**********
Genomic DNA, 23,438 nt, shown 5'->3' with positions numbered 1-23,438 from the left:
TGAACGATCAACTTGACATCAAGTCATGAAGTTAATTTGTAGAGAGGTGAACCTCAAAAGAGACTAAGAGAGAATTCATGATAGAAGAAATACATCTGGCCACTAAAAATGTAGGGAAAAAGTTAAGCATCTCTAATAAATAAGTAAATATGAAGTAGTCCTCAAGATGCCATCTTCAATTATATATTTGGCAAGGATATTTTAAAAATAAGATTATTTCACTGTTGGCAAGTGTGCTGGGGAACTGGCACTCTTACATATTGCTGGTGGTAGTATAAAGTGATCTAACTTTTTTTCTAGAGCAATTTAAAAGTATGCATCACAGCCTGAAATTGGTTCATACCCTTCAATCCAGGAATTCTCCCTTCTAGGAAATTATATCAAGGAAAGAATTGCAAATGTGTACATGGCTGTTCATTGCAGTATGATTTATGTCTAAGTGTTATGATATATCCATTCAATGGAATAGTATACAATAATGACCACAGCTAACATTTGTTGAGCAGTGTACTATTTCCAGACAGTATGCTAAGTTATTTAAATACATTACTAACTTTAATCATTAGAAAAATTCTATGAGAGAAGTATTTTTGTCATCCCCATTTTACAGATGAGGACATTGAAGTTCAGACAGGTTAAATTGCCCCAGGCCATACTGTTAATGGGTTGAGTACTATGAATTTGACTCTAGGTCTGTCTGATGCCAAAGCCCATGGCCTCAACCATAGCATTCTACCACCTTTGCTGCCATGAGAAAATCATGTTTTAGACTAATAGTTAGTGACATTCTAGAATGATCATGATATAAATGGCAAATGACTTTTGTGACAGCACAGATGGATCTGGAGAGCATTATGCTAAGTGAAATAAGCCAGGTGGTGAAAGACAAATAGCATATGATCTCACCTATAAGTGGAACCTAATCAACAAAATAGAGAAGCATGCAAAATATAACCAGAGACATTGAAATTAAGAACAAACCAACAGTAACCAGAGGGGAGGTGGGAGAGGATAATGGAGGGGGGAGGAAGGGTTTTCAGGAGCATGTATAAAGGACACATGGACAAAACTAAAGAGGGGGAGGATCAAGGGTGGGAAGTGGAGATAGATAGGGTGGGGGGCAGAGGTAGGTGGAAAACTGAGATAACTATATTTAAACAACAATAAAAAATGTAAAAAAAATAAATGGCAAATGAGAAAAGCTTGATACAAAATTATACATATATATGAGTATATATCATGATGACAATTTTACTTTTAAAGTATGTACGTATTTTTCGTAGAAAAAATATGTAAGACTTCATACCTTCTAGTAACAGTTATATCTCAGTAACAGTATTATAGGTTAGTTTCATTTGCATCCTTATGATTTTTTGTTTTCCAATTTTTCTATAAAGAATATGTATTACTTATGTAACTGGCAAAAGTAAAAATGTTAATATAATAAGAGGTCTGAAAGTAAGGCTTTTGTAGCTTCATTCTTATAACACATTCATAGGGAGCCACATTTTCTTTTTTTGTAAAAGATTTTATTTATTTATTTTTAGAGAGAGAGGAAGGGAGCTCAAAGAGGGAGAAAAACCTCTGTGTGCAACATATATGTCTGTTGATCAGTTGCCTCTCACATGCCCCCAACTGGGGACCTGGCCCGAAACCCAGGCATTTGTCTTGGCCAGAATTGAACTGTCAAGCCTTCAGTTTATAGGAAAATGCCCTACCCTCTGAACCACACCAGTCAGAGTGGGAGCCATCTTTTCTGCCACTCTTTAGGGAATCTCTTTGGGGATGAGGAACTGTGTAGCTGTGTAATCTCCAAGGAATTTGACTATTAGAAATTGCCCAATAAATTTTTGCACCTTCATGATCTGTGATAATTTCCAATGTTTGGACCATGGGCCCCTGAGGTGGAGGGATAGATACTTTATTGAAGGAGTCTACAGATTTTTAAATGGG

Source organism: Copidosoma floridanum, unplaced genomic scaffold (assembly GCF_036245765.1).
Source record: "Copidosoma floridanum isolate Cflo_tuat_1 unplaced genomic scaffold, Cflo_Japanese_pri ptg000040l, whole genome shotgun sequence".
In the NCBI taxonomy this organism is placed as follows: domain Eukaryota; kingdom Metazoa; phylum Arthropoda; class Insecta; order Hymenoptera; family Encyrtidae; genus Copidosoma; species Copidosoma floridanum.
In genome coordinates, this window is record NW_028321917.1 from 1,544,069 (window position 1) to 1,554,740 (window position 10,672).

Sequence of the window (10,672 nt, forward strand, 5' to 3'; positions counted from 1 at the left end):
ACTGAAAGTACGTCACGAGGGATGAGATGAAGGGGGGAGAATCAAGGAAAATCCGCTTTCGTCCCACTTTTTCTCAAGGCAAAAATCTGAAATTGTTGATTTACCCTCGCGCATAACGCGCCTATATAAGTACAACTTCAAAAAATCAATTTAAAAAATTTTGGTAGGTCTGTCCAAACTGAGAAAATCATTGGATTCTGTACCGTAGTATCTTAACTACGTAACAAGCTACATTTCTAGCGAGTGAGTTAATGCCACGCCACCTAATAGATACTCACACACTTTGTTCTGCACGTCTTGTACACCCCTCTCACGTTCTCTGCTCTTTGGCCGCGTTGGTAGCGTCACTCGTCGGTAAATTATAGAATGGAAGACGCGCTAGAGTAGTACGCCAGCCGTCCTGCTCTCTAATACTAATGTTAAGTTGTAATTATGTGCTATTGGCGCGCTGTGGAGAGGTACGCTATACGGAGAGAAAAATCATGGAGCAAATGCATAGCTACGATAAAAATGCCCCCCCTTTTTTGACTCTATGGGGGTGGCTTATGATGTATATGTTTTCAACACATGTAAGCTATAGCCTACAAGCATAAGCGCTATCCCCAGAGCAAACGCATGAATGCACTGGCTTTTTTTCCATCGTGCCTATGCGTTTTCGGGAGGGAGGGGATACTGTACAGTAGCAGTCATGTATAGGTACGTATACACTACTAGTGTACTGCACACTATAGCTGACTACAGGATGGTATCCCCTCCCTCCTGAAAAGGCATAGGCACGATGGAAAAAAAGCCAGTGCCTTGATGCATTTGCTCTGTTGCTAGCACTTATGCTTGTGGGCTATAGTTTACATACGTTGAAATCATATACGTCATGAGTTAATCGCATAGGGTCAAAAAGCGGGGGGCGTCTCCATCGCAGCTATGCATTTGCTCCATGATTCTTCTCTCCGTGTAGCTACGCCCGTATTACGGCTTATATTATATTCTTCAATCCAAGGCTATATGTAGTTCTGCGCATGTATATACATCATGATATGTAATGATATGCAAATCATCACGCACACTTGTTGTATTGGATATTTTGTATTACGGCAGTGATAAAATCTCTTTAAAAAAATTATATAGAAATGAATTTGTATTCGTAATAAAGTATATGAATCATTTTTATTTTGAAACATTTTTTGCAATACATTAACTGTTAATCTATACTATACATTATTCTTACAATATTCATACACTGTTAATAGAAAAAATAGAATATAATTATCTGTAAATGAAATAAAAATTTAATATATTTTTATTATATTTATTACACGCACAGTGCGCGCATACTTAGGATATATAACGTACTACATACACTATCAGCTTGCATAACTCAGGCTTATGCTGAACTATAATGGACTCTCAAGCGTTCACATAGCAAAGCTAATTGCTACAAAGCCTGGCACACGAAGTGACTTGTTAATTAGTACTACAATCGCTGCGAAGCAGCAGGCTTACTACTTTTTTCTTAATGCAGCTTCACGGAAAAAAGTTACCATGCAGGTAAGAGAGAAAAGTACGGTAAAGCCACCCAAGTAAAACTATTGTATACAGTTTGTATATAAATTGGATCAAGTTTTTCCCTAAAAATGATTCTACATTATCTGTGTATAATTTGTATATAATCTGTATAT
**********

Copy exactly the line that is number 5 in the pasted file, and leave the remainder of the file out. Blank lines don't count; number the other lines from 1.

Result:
In the NCBI taxonomy this organism is placed as follows: domain Eukaryota; kingdom Metazoa; phylum Arthropoda; class Insecta; order Hymenoptera; family Encyrtidae; genus Copidosoma; species Copidosoma floridanum.